Nigel Farage said he was confident Leave's vote would win by an even larger margin if a second referendum were called.
Speaking at the Brexit Party conference in London late Friday, he said: "If we had to face a second referendum, and as long as we had a proper question with a genuine license in the ballot paper, I have absolutely no doubt that vote to leave by a larger margin than in 2016. "
Farage's comments were met with applause from the audience, before he said, "But whatever happens, there will be no violent riots on our streets because we have a well-run, sensitive, moderate, democratic party called the Brexit Party.
"People will not rebel, they will join the Brexit Party and we will do so in a democratic and peaceful manner."
The party leader added that Britain had become a laughing stock and said he wanted to "re-establish where we should be in the world."
Farage, who founded the party with Catherine Blaiklock in November 2018, also broached Boris Johnson's debate on the use of "inflammatory language", with Jeremy Corbyn saying that the prime minister was encouraging people to act in "shameful and abuse "against Members.
He said leading figures in British society who "simply do not accept" the outcome of the 2016 referendum said that "Brexitists are basically stupid" and are "somehow a low subspecies of what they are."
Farage added: "They have moral superiority and believe they are better people than us – and that's where I believe strong language and bad behavior begin."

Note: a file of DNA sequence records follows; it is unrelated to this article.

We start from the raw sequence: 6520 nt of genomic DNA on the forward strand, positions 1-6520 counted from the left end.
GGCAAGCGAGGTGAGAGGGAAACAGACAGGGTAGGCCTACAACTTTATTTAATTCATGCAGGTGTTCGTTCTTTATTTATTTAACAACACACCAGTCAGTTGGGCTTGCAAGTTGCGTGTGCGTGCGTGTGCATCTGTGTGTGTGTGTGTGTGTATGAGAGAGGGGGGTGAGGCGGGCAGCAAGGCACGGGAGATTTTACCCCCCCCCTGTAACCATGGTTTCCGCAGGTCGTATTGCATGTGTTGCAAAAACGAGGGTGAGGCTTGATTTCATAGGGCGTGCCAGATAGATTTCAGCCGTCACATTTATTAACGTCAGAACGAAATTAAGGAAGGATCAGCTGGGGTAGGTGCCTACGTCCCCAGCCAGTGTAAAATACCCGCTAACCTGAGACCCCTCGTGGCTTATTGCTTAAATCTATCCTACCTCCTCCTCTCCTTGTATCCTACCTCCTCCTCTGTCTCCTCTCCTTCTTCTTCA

Referring to "talking about the temperature of the political debate," Farage mentioned John Bercow, Tony Blair and John Major – all booed by the public – before describing Change UK leader Anna Soubry as the "least popular figure in Letting Voters". .
Referring to the "conversation about the temperature of political debate," Nigel Farage mentions John Bercow, Tony Blair, and John Major, all booed, before describing Anna Soubry as the "least popular figure among fired voters."
– Sky News Politics (@SkyNewsPolitics) September 27, 2019
Farage questioned whether Johnson is "really, truly a genuine Brexiteer" and warned his party members: "Don't trust the Conservative Party."
He said that if Johnson campaigned for a Brexit without agreement, the Brexit Party would sign a "non-aggression pact" with conservatives in a general election.
Earlier this month, Farage used a newspaper ad to define how he would not stand against conservatives in some areas if the prime minister pledged to a "clean Brexit."
Under the terms of the offer, the Brexit Party would not dispute seats in the general election in areas where Conservatives were competing against Liberal Democrats or other parties remaining in the party.
Speaking to Sky News prior to his speech at the party conference, Farage said of Johnson: "It's good to hear that a prime minister is optimistic – but in fact Boris Johnson is going the wrong way.
"He's trying to reheat Theresa May's failed deal, and this isn't Brexit. So we're the only ones who believe in him and we have to fight for it."